Aggressive Driving Prevention

Author: Edward L. Allen, Fredericksburg Personal Injury Lawyer

Aggressive driving is a growing issue on our nation's roads and highways. A lot of car crashes  are caused by drivers who display aggressive, unsafe driving behavior. Who are these aggressive drivers? They are people who commit a combination of moving traffic offenses that can endanger the safety of other drivers on the road. Most people do not intend to be aggressive, but rather become impatient or angry, and then act out while behind the wheel.

Are you an aggressive driver? Most people would immediately answer "no" to that question. Take this quick quiz and find out how you score:

  1. Do you exceed the speed limit?
  2. Do you speed through yellow lights and run red lights?
  3. Do you drive too closely to the vehicle in front of you?
  4. Do you get impatient, frustrated, and angry with other motorists?
  5. Do you change lanes frequently?
  6. Do you forget to stop and yield before entering a roadway?

If you answered yes to any one of the above questions, then you could be considered an aggressive driver.  If you engage in these behaviors regularly, you are definitely an aggressive driver.  Whether you realize it or not, this driving behavior puts both you and other drivers on the road at a much higher risk of being involved in a car crash.  Many states, including the state of Virginia, have passed laws defining what constitutes aggressive driving and making it a specific traffic offense with penalties and fines for those individuals found guilty of engaging in aggressive driving activity.[1]

You can prevent aggressive driving behavior by making a few small changes in how you drive. Always drive the speed limit; no exceptions. Make sure you allow plenty of time to get to your destination so you won't feel rushed on the road. If congested traffic makes you anxious, try to avoid driving in heavy rush hour traffic, or try looking for an alternate route or changing the time you drive through that area. Concentrate on good driving behavior and relax. Don't allow yourself to become angry with other drivers. Listen to calming music and remember that you can not control the traffic.  Keep in mind that speeding and other aggressive driving behaviors are likely to get you to your destination only a few minutes earlier - assuming they don't cause an accident! [2]

If you focus on safety and make positive changes in your driving behavior, you can help reduce the number of car wrecks on our roads and highways.   You'll probably arrive at your destination in a much better frame of mind also. You can help improve the safety of our roads and highways, and improve the quality of your life.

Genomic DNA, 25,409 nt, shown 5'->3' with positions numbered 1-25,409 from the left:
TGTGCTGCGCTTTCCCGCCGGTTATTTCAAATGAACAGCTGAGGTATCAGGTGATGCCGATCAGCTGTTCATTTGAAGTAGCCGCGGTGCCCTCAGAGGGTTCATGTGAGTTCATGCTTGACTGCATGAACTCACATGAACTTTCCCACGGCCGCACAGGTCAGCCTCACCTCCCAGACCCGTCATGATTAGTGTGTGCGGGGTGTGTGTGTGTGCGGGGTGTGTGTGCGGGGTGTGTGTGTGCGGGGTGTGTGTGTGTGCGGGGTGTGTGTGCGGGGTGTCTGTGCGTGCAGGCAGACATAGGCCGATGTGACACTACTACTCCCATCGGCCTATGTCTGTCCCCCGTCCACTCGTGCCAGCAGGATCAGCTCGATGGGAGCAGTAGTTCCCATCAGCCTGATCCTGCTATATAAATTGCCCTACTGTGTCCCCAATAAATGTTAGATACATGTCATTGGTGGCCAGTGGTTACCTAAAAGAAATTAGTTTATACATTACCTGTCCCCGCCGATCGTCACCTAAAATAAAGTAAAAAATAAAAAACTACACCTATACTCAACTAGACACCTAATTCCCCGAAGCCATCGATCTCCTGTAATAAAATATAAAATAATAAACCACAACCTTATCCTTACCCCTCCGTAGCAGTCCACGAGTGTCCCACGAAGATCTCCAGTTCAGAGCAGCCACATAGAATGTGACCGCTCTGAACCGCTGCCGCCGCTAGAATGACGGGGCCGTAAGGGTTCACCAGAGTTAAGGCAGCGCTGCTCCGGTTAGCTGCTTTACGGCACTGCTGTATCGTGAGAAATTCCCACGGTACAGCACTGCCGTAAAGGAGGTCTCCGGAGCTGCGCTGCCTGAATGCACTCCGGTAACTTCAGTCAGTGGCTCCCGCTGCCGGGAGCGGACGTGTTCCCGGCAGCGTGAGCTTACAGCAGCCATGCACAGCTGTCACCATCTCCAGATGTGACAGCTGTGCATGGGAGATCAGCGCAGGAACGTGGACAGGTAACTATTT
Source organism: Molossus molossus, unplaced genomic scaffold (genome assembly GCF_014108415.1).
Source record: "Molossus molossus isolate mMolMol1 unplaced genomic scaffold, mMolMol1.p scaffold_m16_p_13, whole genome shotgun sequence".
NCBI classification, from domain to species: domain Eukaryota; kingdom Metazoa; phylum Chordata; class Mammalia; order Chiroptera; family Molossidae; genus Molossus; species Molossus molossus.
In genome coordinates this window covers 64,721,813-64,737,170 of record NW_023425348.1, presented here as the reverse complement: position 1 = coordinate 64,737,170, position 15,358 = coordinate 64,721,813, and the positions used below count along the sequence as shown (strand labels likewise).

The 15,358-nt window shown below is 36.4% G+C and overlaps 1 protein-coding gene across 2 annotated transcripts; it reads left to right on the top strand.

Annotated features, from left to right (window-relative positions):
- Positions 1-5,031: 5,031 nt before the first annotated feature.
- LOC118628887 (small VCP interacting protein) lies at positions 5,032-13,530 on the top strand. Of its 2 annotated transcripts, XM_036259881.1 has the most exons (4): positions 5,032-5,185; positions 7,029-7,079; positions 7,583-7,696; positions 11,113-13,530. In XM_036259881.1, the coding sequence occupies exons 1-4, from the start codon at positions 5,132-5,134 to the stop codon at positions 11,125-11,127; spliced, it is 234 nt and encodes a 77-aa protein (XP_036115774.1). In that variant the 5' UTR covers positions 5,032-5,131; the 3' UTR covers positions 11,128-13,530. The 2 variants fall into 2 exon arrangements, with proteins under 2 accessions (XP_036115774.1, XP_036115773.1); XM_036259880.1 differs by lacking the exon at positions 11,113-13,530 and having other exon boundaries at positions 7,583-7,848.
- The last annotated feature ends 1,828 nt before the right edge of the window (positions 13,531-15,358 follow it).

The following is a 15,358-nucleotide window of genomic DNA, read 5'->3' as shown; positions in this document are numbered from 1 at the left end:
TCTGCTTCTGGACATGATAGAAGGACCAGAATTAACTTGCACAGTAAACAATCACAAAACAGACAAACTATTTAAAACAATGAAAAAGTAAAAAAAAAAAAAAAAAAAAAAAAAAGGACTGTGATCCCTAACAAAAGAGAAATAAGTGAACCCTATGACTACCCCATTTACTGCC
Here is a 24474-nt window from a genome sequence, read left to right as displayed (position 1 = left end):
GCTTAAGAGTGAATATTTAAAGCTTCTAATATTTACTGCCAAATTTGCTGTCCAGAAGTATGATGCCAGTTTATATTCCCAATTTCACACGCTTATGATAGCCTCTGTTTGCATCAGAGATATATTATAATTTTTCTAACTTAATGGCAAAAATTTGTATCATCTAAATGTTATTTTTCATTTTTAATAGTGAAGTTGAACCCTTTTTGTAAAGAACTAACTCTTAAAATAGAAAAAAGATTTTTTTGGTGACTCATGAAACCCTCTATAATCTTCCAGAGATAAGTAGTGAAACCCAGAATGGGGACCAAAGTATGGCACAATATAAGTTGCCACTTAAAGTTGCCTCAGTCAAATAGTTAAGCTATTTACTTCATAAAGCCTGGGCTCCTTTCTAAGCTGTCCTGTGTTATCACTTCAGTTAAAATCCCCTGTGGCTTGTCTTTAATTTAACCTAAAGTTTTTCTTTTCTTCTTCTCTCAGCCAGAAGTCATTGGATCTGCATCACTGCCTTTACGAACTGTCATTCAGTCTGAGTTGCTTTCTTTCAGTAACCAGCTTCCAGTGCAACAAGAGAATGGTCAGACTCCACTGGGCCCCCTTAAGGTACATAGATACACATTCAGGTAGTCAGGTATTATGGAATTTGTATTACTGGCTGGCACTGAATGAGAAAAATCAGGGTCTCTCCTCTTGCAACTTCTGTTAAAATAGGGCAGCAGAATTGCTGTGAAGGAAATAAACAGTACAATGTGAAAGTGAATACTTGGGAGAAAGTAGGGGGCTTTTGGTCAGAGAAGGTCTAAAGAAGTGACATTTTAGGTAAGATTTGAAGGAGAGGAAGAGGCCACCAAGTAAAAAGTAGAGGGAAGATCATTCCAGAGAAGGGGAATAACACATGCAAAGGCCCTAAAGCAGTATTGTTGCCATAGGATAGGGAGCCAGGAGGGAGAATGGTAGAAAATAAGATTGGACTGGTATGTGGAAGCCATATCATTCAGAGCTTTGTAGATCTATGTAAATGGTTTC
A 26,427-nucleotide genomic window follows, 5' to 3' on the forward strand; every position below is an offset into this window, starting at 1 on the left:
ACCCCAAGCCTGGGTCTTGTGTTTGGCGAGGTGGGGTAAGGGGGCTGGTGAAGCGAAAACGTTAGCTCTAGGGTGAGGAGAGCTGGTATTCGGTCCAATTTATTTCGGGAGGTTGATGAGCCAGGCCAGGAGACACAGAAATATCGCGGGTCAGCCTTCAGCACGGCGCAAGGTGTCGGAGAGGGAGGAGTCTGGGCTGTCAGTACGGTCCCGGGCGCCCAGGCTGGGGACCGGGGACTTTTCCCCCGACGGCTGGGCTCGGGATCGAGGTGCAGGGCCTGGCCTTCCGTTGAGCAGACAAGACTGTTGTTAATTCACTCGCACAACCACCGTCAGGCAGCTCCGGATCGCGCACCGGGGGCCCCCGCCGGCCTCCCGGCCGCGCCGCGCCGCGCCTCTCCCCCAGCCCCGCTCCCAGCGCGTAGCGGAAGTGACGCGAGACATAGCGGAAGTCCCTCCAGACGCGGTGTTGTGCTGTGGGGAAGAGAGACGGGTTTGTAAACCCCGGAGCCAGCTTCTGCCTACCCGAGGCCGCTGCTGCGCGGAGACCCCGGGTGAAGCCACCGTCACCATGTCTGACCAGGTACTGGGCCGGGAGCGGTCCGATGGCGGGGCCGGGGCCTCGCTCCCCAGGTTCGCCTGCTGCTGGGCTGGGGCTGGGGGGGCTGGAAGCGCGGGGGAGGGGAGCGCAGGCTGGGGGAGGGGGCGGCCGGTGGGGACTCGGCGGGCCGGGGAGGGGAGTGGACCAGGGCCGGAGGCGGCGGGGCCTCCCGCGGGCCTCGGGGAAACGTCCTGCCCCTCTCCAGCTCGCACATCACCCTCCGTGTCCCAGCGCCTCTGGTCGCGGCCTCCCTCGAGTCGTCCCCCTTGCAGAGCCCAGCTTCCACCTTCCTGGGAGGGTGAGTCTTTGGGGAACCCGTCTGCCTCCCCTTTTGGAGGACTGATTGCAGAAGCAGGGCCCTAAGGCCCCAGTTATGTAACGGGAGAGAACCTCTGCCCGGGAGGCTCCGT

About the Author: Fredericksburg personal injury lawyer Edward Allenis an accomplished trial attorney who has tried and won an impressive variety of personal injury cases in state and federal courts including car accidents and truck accidents, premises liability and traumatic brain injury. He currently serves as the President of the Virginia Trial Lawyers Association and is listed in Virginia Super Lawyers.

[1] Here is the Virginia statute, which you can find at http://leg1.state.va.us/cgi-bin/legp504.exe?000+cod+46.2-868.1: ? § 46.2-868.1. Aggressive driving; penalties. ? A. A person is guilty of aggressive driving if (i) the person violates one or more of the following: § 46.2-802 (Drive on right side of highways), § 46.2-804 (Failure to observe lanes marked for traffic), § 46.2-816 (Following too closely), § 46.2-821 (Vehicles before entering certain highways shall stop or yield right-of-way), § 46.2-833.1 (Evasion of traffic control devices), § 46.2-838 (Passing when overtaking a vehicle), § 46.2-841 (When overtaking vehicle may pass on right), § 46.2-842 (Driver to give way to overtaking vehicle), § 46.2-842.1 (Driver to give way to certain overtaking vehicles on divided highway), § 46.2-843 (Limitations on overtaking and passing), any provision of Article 8 (§ 46.2-870 et seq.) of Chapter 8 of Title 46.2 (Speed), or § 46.2-888 (Stopping on highways); and (ii) that person is a hazard to another person or commits an offense in clause (i) with the intent to harass, intimidate, injure or obstruct another person. ? B. Aggressive driving shall be punished as a Class 2 misdemeanor. However, aggressive driving with the intent to injure another person shall be punished as a Class 1 misdemeanor. In addition to the penalties described in this subsection, the court may require successful completion of an aggressive driving program.
[2] Many drivers have GPS devices, such as Garmin, Tom Tom or Magellan, in their cars.  These devices will allow you to see that speeding and other behaviors actually don't save much time, and that the minor time savings are certainly not worth the increase danger on the road, not to mention the added stress of letting yourself get so anxious or upset or angry while driving.
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